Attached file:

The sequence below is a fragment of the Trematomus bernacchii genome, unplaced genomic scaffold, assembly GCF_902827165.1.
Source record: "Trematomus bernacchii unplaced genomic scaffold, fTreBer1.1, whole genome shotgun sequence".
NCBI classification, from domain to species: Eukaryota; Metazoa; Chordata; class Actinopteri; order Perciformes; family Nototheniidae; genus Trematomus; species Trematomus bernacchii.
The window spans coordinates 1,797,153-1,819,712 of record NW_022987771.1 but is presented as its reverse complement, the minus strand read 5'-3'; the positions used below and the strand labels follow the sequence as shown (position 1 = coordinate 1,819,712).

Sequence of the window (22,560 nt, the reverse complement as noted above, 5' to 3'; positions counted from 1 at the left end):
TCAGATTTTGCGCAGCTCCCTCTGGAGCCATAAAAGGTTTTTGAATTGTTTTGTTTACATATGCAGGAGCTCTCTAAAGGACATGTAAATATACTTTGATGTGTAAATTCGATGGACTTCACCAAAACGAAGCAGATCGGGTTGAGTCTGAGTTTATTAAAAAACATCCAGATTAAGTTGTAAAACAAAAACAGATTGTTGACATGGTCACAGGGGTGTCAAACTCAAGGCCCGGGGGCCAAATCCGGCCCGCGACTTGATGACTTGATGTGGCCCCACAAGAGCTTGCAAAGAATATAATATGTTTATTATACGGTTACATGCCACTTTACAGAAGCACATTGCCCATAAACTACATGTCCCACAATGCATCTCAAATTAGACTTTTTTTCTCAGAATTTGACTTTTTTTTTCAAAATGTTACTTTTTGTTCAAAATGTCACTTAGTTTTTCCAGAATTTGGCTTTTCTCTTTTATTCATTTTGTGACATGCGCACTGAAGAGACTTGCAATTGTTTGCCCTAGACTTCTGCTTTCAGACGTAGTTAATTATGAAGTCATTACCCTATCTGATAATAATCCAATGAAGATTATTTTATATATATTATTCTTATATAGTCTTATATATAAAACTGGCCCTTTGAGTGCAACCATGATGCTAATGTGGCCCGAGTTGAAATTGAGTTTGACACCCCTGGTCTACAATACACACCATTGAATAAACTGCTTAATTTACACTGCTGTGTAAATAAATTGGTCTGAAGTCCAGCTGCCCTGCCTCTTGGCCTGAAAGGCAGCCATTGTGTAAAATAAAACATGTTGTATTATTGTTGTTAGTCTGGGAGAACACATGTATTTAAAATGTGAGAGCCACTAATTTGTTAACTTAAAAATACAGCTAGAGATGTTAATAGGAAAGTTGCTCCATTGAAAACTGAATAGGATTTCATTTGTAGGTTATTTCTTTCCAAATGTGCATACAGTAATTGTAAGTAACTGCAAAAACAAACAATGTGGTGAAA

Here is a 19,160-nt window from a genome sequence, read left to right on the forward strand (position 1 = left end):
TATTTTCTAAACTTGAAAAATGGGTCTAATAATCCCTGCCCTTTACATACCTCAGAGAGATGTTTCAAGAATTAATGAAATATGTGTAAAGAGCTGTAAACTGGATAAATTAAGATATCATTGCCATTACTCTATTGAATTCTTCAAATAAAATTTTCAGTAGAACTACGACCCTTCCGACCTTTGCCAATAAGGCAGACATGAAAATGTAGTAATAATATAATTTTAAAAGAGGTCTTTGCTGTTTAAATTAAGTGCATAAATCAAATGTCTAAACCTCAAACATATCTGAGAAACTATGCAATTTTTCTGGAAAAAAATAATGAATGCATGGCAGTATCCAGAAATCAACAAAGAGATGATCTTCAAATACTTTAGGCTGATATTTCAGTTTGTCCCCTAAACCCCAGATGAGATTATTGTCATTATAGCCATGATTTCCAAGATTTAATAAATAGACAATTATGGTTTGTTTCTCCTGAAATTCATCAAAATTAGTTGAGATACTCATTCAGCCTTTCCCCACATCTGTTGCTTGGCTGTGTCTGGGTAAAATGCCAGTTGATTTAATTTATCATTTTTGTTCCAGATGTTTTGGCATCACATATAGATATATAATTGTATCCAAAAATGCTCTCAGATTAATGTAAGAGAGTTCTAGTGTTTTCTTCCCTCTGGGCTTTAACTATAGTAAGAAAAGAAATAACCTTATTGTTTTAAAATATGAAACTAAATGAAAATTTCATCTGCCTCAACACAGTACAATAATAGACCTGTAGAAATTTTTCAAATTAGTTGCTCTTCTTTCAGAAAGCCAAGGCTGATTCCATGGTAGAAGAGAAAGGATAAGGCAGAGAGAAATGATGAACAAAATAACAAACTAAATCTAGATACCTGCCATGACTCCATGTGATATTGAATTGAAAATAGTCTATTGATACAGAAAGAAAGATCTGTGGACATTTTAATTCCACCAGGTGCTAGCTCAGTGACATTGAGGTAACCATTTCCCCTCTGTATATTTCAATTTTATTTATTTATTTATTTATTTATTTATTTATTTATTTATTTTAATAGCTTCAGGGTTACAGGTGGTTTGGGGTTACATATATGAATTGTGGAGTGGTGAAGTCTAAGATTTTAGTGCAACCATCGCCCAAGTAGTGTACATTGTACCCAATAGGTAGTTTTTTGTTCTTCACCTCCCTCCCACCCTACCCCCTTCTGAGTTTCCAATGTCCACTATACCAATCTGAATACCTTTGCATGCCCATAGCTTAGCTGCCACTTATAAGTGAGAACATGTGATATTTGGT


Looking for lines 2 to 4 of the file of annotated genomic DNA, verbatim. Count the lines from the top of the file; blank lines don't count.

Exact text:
Source record: "Trematomus bernacchii unplaced genomic scaffold, fTreBer1.1, whole genome shotgun sequence".
NCBI classification, from domain to species: Eukaryota; Metazoa; Chordata; class Actinopteri; order Perciformes; family Nototheniidae; genus Trematomus; species Trematomus bernacchii.
The window spans coordinates 1,797,153-1,819,712 of record NW_022987771.1 but is presented as its reverse complement, the minus strand read 5'-3'; the positions used below and the strand labels follow the sequence as shown (position 1 = coordinate 1,819,712).